Now, the defense as you said, they tried to undermine it by saying that a lawyer shouldn't be recording his calls. But the other part of what the defense tried to do is talk about how that tape might have been edited. And what they tried to focus on was that it cut off while they were in the middle of this conversation. Now, Donald Trump himself has seized on that saying I was just about to say something really good, which is obviously, true Trump passion there. But the defense tried to say that they -- that Michael Cohen might have altered this tape in some way. The prosecution is saying that was absolutely not true. But this did become part of the defense's case because of this critical piece of audio.

COLLINS: Yes. And they -- I mean, the prosecution even brought on someone who extracted the audio from Michael Cohen's phone to talk about -- he was cross-examined, that's where they were raising questions about the gap in that phone call. But it is interesting that the jury clearly wants to be able to listen to pieces of business there inside that room. And it really also shows just how meticulously they're going over the evidence very clearly. They're not just walking in there, kind of take a straw poll. They're clearly going through what they -- what they heard in the courtroom.

PAULA REID, CNN CHIEF LEGAL AFFAIRS CORRESPONDENT: Yes. And everybody wants to know, all right, how long is it going to take to get a verdict? But if you think about this, you have 12 people, right? Because these are headphones. These are not speakers. The judge even asked are you sure you want speakers? OK, you want headphones.

Individually listening, potentially. Maybe not everyone, but several people may be listening to this piece of evidence, think of all the evidence that's been introduced over the past seven weeks. And this really could take a while.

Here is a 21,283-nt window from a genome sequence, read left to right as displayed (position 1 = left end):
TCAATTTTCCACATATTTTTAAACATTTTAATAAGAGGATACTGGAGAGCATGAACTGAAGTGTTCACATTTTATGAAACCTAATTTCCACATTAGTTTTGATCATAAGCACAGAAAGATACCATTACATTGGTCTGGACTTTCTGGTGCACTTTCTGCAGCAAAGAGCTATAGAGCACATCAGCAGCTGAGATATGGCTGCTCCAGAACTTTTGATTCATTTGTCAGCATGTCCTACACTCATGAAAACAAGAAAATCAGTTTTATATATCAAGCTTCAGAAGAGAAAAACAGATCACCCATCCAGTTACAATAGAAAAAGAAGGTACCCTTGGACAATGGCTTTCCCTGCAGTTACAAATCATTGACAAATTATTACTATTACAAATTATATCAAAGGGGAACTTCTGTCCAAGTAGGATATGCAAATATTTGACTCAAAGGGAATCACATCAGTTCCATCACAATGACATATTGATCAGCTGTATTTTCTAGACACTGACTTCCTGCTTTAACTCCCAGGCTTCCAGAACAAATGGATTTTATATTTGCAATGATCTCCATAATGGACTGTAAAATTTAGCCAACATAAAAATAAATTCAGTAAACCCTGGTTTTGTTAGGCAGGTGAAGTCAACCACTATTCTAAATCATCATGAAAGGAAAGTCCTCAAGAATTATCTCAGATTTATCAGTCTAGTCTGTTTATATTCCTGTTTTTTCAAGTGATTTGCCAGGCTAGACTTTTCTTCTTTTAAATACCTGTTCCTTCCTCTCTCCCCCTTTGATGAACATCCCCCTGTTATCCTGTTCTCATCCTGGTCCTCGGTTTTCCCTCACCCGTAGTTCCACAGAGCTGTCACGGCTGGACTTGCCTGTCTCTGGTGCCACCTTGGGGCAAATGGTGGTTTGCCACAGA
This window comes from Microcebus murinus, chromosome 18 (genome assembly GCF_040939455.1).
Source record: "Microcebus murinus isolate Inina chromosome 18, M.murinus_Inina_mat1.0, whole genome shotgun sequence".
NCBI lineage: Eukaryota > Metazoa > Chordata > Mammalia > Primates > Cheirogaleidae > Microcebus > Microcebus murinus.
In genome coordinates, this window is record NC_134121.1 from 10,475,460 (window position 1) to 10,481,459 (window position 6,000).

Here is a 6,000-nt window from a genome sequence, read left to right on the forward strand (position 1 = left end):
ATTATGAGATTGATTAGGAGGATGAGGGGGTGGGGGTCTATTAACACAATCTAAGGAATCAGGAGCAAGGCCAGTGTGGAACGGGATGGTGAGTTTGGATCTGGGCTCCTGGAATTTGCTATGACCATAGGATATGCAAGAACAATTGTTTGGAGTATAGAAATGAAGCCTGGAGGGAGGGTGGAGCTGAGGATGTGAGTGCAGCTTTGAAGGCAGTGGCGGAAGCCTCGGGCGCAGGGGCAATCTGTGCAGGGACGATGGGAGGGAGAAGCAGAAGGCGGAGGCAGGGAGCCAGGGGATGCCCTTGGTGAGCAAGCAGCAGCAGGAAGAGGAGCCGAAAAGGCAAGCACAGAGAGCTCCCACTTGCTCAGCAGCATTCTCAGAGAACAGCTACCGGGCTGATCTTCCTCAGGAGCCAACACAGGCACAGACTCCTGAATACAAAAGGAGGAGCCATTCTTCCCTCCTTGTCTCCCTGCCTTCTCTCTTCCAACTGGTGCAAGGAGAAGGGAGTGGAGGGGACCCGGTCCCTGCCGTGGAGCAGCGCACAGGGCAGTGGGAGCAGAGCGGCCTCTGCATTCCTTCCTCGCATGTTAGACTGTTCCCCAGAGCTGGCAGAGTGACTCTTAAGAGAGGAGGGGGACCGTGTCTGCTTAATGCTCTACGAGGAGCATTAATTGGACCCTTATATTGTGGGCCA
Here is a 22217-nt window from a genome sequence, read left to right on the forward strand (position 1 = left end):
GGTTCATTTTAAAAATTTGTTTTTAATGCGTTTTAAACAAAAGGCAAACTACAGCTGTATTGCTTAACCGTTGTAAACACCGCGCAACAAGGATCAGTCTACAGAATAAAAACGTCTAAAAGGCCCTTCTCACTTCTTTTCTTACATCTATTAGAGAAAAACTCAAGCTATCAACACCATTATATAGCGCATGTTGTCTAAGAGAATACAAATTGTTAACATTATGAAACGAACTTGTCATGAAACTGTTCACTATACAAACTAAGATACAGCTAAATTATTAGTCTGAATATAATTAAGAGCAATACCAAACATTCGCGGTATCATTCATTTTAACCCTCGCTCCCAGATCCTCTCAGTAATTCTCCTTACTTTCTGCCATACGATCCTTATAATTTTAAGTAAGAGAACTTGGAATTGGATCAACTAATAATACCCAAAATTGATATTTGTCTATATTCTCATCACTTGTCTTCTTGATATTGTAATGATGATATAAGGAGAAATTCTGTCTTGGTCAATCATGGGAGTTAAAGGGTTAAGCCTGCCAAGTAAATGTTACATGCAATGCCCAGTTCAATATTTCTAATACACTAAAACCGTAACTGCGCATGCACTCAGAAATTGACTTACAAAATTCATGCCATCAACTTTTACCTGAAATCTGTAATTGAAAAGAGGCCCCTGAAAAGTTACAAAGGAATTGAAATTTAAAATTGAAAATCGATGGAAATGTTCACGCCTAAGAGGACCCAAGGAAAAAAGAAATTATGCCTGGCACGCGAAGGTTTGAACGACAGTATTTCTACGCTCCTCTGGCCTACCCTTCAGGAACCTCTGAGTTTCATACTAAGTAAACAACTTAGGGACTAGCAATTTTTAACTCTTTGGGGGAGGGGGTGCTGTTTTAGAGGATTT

But it reminds people of how this process works. I mean, it's pretty remarkable if you think about all 12 people having to go through all of this evidence and then come to a consensus on 34 different counts. Again, I think the headphone request, more than anything else, suggests to me that this could take days.

COLLINS: Yes. but the -- well, that's key because the question is, how long does this take? We have no idea, obviously. But if they just weren't getting -- you know, they spent over an hour this morning having this read back to them, they're just now really in the jury room for the first time today.

HOLMES: Yes, and they're having their conversations and going through. It's really interesting. I spoke to somebody who had been a juror in another high-profile case. And what they told me is that anything you see outside of the jury room is not reflective of what's actually going on inside of the jury room.

REID: Yes.

HOLMES: Even one of the things I reported yesterday was that some of these people who had gone with Donald Trump to the courthouse had reported back to Trump's team what they saw the jury doing. And one of them had said they were giving me favorable looks. And this person said look, none of that is really any kind of indication of anything.

Someone could just be being polite, or they could actually be trying to do the opposite of how they really feel because people don't know how to act in this kind of situation. So, they kind of might act one way or another. So, none of that is indicative. None -- it goes all of what we're doing and what Donald Trump's team has been doing, which is trying to decipher anything.

REID: Yes.

HOLMES: Read any sort of tea leaf. At the end of the day, this person said you never know what's going on behind that door.

COLLINS: It's such an important caveat because I talked to an attorney also yesterday who represented a politician in a case. And based on what the jury was asking, he thought, OK -- and I won't say their name because they did tell me I could disclose, you know, who they're representing. But they were like, OK, we'll prepare for a conviction, this is going to happen, and then the jury came back, and they were acquitted.